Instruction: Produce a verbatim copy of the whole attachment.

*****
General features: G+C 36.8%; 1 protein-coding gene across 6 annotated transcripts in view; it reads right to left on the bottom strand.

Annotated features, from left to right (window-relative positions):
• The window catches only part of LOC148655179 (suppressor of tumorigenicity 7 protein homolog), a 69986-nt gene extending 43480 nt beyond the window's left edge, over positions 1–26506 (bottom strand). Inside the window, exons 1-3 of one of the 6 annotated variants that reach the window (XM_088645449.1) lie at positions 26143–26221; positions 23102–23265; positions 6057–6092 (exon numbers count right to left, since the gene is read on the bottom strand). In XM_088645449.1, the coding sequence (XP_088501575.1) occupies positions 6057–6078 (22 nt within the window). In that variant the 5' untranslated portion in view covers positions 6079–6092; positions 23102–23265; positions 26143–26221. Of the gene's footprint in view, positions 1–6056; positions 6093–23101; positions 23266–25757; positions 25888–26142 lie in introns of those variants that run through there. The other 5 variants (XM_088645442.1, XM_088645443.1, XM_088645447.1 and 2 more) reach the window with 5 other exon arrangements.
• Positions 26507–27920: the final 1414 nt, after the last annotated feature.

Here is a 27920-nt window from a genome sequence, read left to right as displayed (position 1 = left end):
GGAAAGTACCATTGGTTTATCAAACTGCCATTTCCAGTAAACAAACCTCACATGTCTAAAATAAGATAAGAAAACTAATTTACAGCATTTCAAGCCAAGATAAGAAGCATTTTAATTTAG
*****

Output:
General features: G+C 36.8%; 1 protein-coding gene across 6 annotated transcripts in view; it reads right to left on the bottom strand.

Annotated features, from left to right (window-relative positions):
• The window catches only part of LOC148655179 (suppressor of tumorigenicity 7 protein homolog), a 69986-nt gene extending 43480 nt beyond the window's left edge, over positions 1–26506 (bottom strand). Inside the window, exons 1-3 of one of the 6 annotated variants that reach the window (XM_088645449.1) lie at positions 26143–26221; positions 23102–23265; positions 6057–6092 (exon numbers count right to left, since the gene is read on the bottom strand). In XM_088645449.1, the coding sequence (XP_088501575.1) occupies positions 6057–6078 (22 nt within the window). In that variant the 5' untranslated portion in view covers positions 6079–6092; positions 23102–23265; positions 26143–26221. Of the gene's footprint in view, positions 1–6056; positions 6093–23101; positions 23266–25757; positions 25888–26142 lie in introns of those variants that run through there. The other 5 variants (XM_088645442.1, XM_088645443.1, XM_088645447.1 and 2 more) reach the window with 5 other exon arrangements.
• Positions 26507–27920: the final 1414 nt, after the last annotated feature.

Here is a 27920-nt window from a genome sequence, read left to right as displayed (position 1 = left end):
GGAAAGTACCATTGGTTTATCAAACTGCCATTTCCAGTAAACAAACCTCACATGTCTAAAATAAGATAAGAAAACTAATTTACAGCATTTCAAGCCAAGATAAGAAGCATTTTAATTTAG